Solo Woman Travel Challenge or Swo-Yatra, a competition which gives women a chance to win a grant for their solo travel anywhere in Nepal, gets between 400 and 500 applications every year. An initiative of NepaliTravellers, an NGO, 42 women have both won grants and traveled solo through this four-year-old competition. It lets women come up with their own itinerary and gives them short self-defense and first-aid training before they embark on their trip. With so many applicants, it is clear that more and more Nepali women want to travel alone. APEX tried to find out what else these women are looking for. In 2018, 417 women applied for this competition, 28 of whom spoke to us. As many as 16 viewed this competition as a way to convince their guardians to let them travel on their own. “My parents never let me go anywhere alone. Even though Nepali society has progressed on many fronts, it still has not changed much in terms of giving women more freedom. In a way, this competition was a challenge to myself and the society I live in,” says Prasamsa Shrestha, 23, an applicant this year.
Menuka Gurung, 24, is one of the Swo-Yatra 2018 winners. She recently returned home after completing her Bachelor’s in Thailand, but is finding it difficult to adjust in Kathmandu. “My parents would not let me travel alone anywhere. I did not need anyone’s permission to travel around when I was in Thailand. It’s been a year and a half since I am back in Kathmandu. Only through this competition was I allowed to travel solo,” she says. And now that she has finally traveled alone in Nepal, she hopes her parents would give her more freedom in making future travel decisions.
Definitely not crazy
Asmita Rijal, 20, who participated in the competition this year, says applying to this competition helped change her parents’ perspective on women solo travelers. “The sheer number of women applying convinced them that I’m not the only ‘crazy woman’ who wants to go around the country alone.”
Jason Shah, co-founder of NepaliTravellers, says that this was not meant to be a woman-empowerment project. “We do not teach women how to travel solo. We only help those who already want to do so.”
Shah says he wanted to create a big impact with the small resource at his disposal. “There are many women who have later traveled alone with their own funds after they won the competition. Each year, videos of women traveling solo are uploaded and parents watch those inspiring videos and learn about travelers. Such videos let them know that their daughter is not the only one traveling solo and that there is a support system in place.”
Shah adds that if the applicants had everything they needed to travel alone, they would not have applied. “I think most of them are looking for money. But even those who do not win become inspired after going through the application process and meeting like-minded women.”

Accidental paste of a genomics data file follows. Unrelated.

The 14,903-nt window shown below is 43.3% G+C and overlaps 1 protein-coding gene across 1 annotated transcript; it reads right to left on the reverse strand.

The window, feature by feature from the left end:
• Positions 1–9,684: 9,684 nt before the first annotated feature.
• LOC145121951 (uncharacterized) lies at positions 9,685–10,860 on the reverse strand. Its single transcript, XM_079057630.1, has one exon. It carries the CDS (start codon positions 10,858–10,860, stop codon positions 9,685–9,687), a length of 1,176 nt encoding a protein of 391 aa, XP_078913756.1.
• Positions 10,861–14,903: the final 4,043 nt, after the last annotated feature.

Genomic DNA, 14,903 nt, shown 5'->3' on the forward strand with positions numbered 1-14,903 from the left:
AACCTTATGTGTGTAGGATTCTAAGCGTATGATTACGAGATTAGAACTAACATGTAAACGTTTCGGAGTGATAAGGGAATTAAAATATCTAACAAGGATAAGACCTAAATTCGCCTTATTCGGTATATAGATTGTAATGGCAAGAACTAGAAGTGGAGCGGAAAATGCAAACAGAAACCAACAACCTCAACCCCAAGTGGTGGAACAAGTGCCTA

He says that parents, after seeing the month-long application process involving multiple rounds of interviews, understand that their daughters are not acting on a whim but have a well-thought-out plan.
An initiative of NepaliTravellers, 42 women have both won grants and traveled solo through this competition
Will she be safe?
Menuka Devkota, 23, another applicant this year, agrees. “If I had won, I would have been allowed to travel alone. The competition allowed me to convince my parents to let me travel alone. Seeing my dedication to the application process and my willingness to go through any hardship impressed them a lot.” She says she feels lost at times and by traveling alone, she wanted to learn to be more independent, know about herself, build self-confidence and relieve stress. When asked why she was not allowed to travel solo, she says that parents were worried about her safety.
Preety Kulung, 19, agrees. “Had it not been for this competition, I wouldn’t have traveled solo, because the idea of women traveling alone is indeed new for us. News of so many rape cases has created fear among women and parents.”
There have been instances when NepaliTravellers has faced difficulty in sending women for solo travel. “In our second year, two winners couldn’t travel because they were not allowed to by their guardians,” says Shah.
“It is not a big deal for men to travel alone. It should be the same for women, but our society has not reached there yet. We want more women travelers—traveling solo or in group. It makes travel more inclusive.” Shah believes that if travel is safe for women, it would be safer for everyone else.
Other women we spoke to stated ‘money’, ‘training’, and ‘an opportunity to explore oneself’ and ‘to gain self-confidence’ as top reasons for applying. We also spoke with women who have traveled alone with their own money. Faija Parween, who recently went on a solo trip to Europe, says, “I think solo travel is empowering. It is an opportunity to go and see the world with your own eyes and without anyone else to color your views. It makes people, particularly women, more decisive and stronger.” She says that competitions like Swo-Yatra are just one way for women to travel solo.